Josefina Luisa de Balbi

Josefina Luisa de Balbi

Favorite of Louis XVIII
Country: France

Content:
  1. Josephine Louise de Balbi - Countess de Comon
  2. A Scandalous Love Affair
  3. The Power of the Favorite
  4. A Controlling Favorite
  5. The Queen of Emigration
  6. The Powerful Favorite
  7. A Scandalous Affair
  8. An Alliance with Russia

Josephine Louise de Balbi - Countess de Comon

Josephine Louise de Balbi, also known as the Countess de Comon, was the favorite of Louis XVIII. At the age of 17, she married Colonel de Balbi and later became a lady-in-waiting to the Countess of Provence, where she gained many admirers. During the revolution, when the king fled Paris, Balbi followed him and became the uncrowned queen of the emigration. She later went to Holland, where her relationship with the Count d'Arshambo caused a scandal. Upon returning to France, she was met with a cold reception from Louis XVIII.

A Scandalous Love Affair

In the summer of 1791, as the people demanded freedom and the most eminent individuals blindly obeyed the tyrant of love, Josephine Louise de Balbi found herself in Koblenz, where the royal court of Louis had relocated from tumultuous Paris. The Countess de Comon, later known as the "queen of emigration," carried the title of Countess de Balbi and was called Anna de Comon de la Force. She was beautiful, charming, cunning, witty, and passionate. One day, her husband unexpectedly found her in bed with Chevalier de Jaucourt. The passionate lovers did not even notice his presence and continued their blissful activity. Enraged, Mr. de Balbi attacked his unfaithful wife with a sword, injuring her. However, she did not lose her composure and claimed that her husband had hallucinations, and there was no lover in sight (unknown to her, Chevalier de Jaucourt had already escaped through a secret passage). Eventually, Mr. de Balbi was deemed insane and locked up in Bicêtre. But the countess was not satisfied with getting rid of her bothersome spouse; she insisted that her lover be granted all the titles and positions of the count.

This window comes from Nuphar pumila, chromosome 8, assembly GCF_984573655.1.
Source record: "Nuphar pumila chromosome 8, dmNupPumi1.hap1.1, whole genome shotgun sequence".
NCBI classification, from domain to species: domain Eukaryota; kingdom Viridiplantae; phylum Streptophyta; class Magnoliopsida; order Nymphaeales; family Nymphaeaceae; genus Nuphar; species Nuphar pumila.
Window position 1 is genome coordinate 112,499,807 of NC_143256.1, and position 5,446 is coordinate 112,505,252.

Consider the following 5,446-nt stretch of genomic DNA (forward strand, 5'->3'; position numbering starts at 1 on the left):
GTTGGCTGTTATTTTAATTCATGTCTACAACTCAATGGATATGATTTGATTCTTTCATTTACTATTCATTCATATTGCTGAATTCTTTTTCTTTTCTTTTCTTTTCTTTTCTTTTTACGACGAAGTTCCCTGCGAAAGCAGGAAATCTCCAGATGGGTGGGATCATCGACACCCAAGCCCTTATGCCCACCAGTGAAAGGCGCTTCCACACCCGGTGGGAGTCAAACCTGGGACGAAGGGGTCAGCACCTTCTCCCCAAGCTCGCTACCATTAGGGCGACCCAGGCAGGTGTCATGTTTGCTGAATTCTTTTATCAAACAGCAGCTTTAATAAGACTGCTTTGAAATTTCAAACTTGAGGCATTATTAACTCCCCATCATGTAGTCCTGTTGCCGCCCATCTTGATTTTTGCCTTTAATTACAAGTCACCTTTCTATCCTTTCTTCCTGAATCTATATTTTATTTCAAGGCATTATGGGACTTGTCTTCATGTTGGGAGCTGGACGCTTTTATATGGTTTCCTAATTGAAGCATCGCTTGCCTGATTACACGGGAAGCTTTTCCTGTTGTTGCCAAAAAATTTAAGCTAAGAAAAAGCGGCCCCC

The Power of the Favorite

Free in body and heart, Josephine de Balbi began to seek outlets for her remarkable amorous abilities. As a lady-in-waiting to the Countess of Provence, she set her sights on seducing her future husband, Louis XVIII. The count, relatively new to the pleasures of love, sought to make up for lost time and desired the attention of as many women as possible. Enthralled by these new "manly" sensations, the count boasted to all about his exploits in a rather frivolous manner. It was only a matter of time before de Balbi made her move. One beautiful evening, she cast her seductive gaze on the count, who trembled in response. Soon enough, they were behaving in bed as if they had known each other their whole lives.

A Controlling Favorite

Becoming the favorite, de Balbi wanted to settle in the Luxembourg Palace. The Count of Provence immediately ordered the preparation of luxurious apartments for her. "Enter, madam. All of this is yours!" he solemnly proclaimed. However, upon inspecting the rooms with a critical eye, the countess declared that the furniture was simply dreadful. The maitre d' returned to his quarters completely distraught. That night, he found a solution to the problem: what if everything was blamed on the guards? Suppose they had set the rooms on fire, and everything was burned down? After the "fire," the rooms were redecorated to the countess's taste: green and white silk, with plenty of gold.

The Queen of Emigration

In the early days of the French Revolution, de Balbi wisely decided to distance herself from the people's anger. The best solution was to go into exile. However, the king's brother, who sympathized with the revolutionaries and even supported them by attacking Marie Antoinette, did not want to leave France. Believing that the people would only demand the exile of the queen and the abdication of the king, he decided to stay in Paris to immediately seize the throne.